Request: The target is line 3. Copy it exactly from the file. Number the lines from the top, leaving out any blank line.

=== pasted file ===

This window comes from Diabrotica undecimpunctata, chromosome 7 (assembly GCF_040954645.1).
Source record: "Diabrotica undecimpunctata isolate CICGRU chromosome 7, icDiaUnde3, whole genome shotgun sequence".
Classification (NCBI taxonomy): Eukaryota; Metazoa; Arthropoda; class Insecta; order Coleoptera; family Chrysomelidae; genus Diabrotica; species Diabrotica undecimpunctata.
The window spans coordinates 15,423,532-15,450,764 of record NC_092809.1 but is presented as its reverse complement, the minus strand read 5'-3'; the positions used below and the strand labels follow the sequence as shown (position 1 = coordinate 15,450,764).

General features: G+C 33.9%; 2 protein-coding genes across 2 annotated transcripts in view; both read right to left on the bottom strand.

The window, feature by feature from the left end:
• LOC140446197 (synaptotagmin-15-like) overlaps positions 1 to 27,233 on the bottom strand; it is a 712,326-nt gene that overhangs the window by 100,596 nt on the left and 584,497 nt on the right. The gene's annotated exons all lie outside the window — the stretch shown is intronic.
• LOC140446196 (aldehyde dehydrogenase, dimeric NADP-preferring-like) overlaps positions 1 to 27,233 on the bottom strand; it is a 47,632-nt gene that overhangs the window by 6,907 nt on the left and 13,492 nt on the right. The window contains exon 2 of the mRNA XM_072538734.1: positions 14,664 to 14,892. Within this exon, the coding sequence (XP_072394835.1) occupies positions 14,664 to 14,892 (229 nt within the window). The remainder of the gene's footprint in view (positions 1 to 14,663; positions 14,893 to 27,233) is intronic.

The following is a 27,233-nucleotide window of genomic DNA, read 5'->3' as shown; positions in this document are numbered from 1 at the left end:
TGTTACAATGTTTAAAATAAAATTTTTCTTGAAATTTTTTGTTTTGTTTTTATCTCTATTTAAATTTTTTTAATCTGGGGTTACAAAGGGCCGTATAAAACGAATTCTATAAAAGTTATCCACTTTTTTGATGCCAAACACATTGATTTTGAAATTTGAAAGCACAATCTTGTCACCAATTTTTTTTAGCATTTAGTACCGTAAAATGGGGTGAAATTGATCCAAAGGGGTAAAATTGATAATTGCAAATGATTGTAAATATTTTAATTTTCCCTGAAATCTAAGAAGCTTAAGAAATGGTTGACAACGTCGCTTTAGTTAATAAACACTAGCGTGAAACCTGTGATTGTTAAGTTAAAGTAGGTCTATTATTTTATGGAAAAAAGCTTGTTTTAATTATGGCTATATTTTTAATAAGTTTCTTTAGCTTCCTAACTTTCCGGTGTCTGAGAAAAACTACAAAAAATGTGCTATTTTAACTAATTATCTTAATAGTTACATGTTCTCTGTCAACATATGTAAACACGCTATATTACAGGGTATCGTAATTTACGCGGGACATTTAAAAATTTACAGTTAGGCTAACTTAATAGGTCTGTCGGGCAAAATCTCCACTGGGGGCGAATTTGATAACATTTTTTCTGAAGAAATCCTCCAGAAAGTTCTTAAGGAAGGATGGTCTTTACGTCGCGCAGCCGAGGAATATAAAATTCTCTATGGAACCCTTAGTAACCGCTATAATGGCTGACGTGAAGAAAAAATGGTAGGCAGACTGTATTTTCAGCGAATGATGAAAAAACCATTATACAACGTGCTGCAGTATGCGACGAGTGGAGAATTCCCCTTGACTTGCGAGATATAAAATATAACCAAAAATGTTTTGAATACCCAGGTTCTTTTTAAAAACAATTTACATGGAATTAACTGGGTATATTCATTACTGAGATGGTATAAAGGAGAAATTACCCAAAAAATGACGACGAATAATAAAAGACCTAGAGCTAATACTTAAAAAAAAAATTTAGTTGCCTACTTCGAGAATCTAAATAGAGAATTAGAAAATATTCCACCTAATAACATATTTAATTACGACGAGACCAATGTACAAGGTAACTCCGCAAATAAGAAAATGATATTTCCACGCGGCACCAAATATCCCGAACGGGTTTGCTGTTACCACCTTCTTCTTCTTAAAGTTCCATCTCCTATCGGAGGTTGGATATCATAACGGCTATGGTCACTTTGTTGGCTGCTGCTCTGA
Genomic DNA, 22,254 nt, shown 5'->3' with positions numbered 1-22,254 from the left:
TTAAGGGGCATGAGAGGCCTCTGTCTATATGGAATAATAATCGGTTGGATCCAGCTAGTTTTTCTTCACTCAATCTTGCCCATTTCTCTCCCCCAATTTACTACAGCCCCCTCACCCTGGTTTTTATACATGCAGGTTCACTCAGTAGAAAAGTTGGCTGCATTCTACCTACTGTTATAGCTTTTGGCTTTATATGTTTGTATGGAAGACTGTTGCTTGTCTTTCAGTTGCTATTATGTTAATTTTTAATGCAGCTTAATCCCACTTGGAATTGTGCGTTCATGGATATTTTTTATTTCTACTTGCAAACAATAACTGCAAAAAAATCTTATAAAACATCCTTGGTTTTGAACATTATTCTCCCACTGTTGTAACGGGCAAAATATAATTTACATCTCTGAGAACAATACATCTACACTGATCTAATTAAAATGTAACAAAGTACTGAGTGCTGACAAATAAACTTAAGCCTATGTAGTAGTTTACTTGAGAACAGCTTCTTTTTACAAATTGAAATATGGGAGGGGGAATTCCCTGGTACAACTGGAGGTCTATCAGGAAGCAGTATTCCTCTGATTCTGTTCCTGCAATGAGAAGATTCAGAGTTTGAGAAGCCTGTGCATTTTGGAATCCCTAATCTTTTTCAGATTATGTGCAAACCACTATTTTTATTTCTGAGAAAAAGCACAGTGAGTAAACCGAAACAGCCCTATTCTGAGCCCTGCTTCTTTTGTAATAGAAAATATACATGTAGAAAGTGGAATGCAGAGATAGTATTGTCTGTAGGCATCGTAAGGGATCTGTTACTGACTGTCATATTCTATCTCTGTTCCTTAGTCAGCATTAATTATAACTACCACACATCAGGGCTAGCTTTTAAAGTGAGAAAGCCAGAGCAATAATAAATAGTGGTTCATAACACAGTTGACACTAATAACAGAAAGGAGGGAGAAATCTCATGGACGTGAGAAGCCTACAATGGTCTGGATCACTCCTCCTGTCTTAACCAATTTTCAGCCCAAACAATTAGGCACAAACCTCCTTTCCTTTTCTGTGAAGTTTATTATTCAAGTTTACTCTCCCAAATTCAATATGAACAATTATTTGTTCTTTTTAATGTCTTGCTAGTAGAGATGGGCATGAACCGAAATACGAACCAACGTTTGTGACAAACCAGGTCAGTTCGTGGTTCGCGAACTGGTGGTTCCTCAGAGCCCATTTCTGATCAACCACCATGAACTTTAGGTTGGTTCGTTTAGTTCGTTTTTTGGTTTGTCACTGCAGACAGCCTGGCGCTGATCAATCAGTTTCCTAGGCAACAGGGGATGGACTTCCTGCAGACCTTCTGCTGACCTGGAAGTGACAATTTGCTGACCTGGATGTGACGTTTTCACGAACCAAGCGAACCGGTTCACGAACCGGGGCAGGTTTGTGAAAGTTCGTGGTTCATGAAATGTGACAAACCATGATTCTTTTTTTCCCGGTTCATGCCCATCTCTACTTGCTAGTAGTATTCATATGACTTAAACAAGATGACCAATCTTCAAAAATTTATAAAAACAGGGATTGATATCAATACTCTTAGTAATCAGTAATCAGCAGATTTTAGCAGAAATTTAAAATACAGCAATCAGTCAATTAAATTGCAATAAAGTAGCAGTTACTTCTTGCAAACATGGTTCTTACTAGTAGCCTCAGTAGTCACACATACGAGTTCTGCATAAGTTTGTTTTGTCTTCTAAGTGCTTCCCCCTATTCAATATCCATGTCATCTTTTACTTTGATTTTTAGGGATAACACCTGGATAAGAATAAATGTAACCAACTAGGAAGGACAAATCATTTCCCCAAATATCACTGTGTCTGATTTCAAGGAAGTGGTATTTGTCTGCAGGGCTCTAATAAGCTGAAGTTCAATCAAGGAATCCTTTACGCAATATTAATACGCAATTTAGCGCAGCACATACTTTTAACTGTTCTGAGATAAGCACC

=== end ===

Classification (NCBI taxonomy): Eukaryota; Metazoa; Arthropoda; class Insecta; order Coleoptera; family Chrysomelidae; genus Diabrotica; species Diabrotica undecimpunctata.